ROME, ITALY — To help combat the surge of Desert Locust in East Africa, the European Union contributed €15 million to the Food and Agriculture Organization of the United Nations (FAO).
According to the FAO, the Desert Locust is considered the most destructive migratory pest in the world. A small swarm covering one square kilometer can eat the same amount of food in one day as 35,000 people.
The European Commission said it had allocated funds to support the UN agency and partner countries in combatting the worst Desert Locust upsurges seen in the region in decades. The funds came via the European Commission's Directorate-General for International Cooperation and Development (EU DEVCO). The EU made a previous contribution of €11 million to the locust appeal in February.
“I want to thank the European Union for its generous contribution and sustained support,” QU Dongyu, director-general of FAO. “The battle against the Desert Locust is a long one and far from over -- sustained support is critical if we are going to contain this pest threat.”
According to the FAO, its support has helped kill nearly half a trillion locusts in the Horn of Africa and Yemen in control operations since January and 1 million tonnes of crops have been spared from devastation.
Even though the control operations expand 500,000 hectares, heavy rains during this spring season created ideal conditions for reproduction and the potential destruction caused by the new-generation swarms could still provoke a humanitarian crisis as new swarms strike Ethiopia, Kenya, Somalia, Sudan, South Sudan and Yemen.
“Our friends and partners in the Horn of Africa have experienced the catastrophic consequences of this Desert Locust outbreak on livelihoods and food security, a situation that is aggravated by the coronavirus pandemic which has made intervention efforts more difficult,” said Jutta Urpilainen, the EU Commissioner for International Partnerships.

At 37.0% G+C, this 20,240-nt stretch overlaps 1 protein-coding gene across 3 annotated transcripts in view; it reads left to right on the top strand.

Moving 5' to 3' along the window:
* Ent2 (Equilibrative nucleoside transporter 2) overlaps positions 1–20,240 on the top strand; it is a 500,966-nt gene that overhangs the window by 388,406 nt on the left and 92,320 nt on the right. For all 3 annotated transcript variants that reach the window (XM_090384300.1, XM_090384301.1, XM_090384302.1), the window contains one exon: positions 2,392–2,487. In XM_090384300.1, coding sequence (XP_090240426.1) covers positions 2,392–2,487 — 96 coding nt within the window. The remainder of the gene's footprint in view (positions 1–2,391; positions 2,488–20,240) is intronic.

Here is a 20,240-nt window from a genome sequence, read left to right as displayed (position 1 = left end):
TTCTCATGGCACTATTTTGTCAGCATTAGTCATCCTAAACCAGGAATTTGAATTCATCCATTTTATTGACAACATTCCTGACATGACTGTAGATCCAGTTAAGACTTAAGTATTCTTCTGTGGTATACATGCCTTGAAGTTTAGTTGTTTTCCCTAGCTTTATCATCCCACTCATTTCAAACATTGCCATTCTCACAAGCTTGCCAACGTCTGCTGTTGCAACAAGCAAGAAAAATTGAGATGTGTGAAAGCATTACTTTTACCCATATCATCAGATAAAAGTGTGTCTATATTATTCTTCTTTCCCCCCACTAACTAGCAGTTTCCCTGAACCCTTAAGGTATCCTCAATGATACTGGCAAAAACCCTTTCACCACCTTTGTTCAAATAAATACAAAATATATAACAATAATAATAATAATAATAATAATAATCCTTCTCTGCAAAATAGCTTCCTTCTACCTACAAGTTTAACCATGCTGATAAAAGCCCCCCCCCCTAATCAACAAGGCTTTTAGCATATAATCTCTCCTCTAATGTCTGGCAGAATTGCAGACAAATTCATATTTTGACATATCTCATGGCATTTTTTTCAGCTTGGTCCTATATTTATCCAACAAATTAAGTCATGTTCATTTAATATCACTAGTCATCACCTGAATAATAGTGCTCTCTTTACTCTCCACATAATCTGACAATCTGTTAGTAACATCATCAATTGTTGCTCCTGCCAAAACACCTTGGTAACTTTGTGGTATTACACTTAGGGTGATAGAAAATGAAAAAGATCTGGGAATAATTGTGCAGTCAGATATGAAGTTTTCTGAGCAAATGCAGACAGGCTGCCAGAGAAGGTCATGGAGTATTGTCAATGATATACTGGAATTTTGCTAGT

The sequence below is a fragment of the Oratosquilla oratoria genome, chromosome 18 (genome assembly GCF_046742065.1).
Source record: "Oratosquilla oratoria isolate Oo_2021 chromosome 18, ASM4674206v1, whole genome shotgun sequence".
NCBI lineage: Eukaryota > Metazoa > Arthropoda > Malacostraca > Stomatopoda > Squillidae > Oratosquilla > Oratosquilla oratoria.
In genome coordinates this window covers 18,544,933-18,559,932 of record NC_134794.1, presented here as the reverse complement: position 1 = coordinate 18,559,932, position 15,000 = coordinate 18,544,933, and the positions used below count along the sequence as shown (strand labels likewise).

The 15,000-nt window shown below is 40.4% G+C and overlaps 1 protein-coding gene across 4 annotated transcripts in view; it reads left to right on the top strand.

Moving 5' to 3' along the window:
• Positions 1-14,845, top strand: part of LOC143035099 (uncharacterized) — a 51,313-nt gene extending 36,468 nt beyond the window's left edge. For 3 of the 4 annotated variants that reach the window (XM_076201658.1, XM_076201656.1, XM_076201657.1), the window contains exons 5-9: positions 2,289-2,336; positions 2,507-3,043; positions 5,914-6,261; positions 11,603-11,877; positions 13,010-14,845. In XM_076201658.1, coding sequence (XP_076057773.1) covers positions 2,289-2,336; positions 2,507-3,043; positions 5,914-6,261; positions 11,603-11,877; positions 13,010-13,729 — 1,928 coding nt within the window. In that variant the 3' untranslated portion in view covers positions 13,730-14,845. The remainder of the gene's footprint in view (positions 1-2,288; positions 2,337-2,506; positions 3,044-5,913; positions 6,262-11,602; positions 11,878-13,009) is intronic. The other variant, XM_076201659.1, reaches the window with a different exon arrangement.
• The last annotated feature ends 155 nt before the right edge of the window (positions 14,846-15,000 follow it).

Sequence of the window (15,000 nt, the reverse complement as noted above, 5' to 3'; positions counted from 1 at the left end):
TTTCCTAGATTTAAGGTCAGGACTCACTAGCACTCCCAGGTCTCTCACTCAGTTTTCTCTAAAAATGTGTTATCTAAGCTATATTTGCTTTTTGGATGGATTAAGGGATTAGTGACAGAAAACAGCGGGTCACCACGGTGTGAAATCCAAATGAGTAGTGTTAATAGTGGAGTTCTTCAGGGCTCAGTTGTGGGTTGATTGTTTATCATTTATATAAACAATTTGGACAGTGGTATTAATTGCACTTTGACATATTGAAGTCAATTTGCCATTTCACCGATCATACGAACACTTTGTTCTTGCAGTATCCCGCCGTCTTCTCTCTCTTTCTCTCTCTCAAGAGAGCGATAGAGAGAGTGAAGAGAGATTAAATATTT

Unfortunately, the locusts are not a new food security challenge in the region. Before the locusts, 25 million people were facing acute hunger in Eastern Africa in 2020, according to the recent Global Report on Food Crises. An additional 17 million people in Yemen were in the same situation. The coronavirus (COVID-19) pandemic is also creating food security issues.
There is also concern that some of these swarms will migrate to India and Pakistan while others could potentially spread to West Africa, as indicated in FAO's latest revised appeal.
The FAO is assisting governments and other partners with surveillance and coordination, technical advice and the procurement of supplies and equipment.
To continue reducing the spread of the locusts, FAO recently raised its Desert Locust appeal to $311.6 million to deal with the expansion of the upsurge and so far, $178.9 million has been received or committed to the appeal.
However, the FAO warned without additional funding, control efforts could slow down or halt by late September or October, potentially allowing the numbers of the crop-devouring pest to explode again in some places.
“We cannot falter in our fight against locusts,” Qu said. “The food security situation is already dire for millions of people.”
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